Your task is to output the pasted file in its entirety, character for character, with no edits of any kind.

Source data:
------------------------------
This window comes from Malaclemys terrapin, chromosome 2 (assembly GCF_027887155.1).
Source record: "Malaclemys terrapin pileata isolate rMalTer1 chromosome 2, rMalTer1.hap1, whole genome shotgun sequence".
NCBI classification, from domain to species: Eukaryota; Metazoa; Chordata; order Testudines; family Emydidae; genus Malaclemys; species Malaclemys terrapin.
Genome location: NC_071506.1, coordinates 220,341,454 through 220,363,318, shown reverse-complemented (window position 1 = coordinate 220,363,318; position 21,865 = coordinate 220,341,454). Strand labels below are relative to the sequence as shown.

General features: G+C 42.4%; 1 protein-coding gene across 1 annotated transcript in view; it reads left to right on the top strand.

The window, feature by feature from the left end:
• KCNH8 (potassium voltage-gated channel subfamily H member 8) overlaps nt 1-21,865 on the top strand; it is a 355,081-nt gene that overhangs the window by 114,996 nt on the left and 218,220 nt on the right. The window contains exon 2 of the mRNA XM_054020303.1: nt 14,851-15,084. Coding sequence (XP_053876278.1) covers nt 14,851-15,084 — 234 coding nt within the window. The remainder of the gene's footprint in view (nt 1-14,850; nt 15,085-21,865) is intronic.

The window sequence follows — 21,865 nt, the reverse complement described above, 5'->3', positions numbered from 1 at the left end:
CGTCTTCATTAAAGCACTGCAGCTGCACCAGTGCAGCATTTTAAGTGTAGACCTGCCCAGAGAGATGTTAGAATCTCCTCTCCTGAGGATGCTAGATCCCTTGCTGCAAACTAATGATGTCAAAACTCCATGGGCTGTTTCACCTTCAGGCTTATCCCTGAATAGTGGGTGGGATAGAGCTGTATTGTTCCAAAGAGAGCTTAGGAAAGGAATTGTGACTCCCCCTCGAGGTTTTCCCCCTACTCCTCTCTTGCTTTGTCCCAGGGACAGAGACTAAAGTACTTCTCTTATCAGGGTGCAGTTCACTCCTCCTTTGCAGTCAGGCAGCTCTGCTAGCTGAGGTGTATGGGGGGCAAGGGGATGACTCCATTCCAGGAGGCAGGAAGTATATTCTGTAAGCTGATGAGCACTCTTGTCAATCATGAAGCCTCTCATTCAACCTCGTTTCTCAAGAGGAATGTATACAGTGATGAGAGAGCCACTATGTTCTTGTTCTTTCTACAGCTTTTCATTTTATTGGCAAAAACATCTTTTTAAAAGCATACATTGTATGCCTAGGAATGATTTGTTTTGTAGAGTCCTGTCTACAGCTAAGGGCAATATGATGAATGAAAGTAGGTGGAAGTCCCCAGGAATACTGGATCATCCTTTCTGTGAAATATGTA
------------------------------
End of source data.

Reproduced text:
This window comes from Malaclemys terrapin, chromosome 2 (assembly GCF_027887155.1).
Source record: "Malaclemys terrapin pileata isolate rMalTer1 chromosome 2, rMalTer1.hap1, whole genome shotgun sequence".
NCBI classification, from domain to species: Eukaryota; Metazoa; Chordata; order Testudines; family Emydidae; genus Malaclemys; species Malaclemys terrapin.
Genome location: NC_071506.1, coordinates 220,341,454 through 220,363,318, shown reverse-complemented (window position 1 = coordinate 220,363,318; position 21,865 = coordinate 220,341,454). Strand labels below are relative to the sequence as shown.

General features: G+C 42.4%; 1 protein-coding gene across 1 annotated transcript in view; it reads left to right on the top strand.

The window, feature by feature from the left end:
• KCNH8 (potassium voltage-gated channel subfamily H member 8) overlaps nt 1-21,865 on the top strand; it is a 355,081-nt gene that overhangs the window by 114,996 nt on the left and 218,220 nt on the right. The window contains exon 2 of the mRNA XM_054020303.1: nt 14,851-15,084. Coding sequence (XP_053876278.1) covers nt 14,851-15,084 — 234 coding nt within the window. The remainder of the gene's footprint in view (nt 1-14,850; nt 15,085-21,865) is intronic.

The window sequence follows — 21,865 nt, the reverse complement described above, 5'->3', positions numbered from 1 at the left end:
CGTCTTCATTAAAGCACTGCAGCTGCACCAGTGCAGCATTTTAAGTGTAGACCTGCCCAGAGAGATGTTAGAATCTCCTCTCCTGAGGATGCTAGATCCCTTGCTGCAAACTAATGATGTCAAAACTCCATGGGCTGTTTCACCTTCAGGCTTATCCCTGAATAGTGGGTGGGATAGAGCTGTATTGTTCCAAAGAGAGCTTAGGAAAGGAATTGTGACTCCCCCTCGAGGTTTTCCCCCTACTCCTCTCTTGCTTTGTCCCAGGGACAGAGACTAAAGTACTTCTCTTATCAGGGTGCAGTTCACTCCTCCTTTGCAGTCAGGCAGCTCTGCTAGCTGAGGTGTATGGGGGGCAAGGGGATGACTCCATTCCAGGAGGCAGGAAGTATATTCTGTAAGCTGATGAGCACTCTTGTCAATCATGAAGCCTCTCATTCAACCTCGTTTCTCAAGAGGAATGTATACAGTGATGAGAGAGCCACTATGTTCTTGTTCTTTCTACAGCTTTTCATTTTATTGGCAAAAACATCTTTTTAAAAGCATACATTGTATGCCTAGGAATGATTTGTTTTGTAGAGTCCTGTCTACAGCTAAGGGCAATATGATGAATGAAAGTAGGTGGAAGTCCCCAGGAATACTGGATCATCCTTTCTGTGAAATATGTA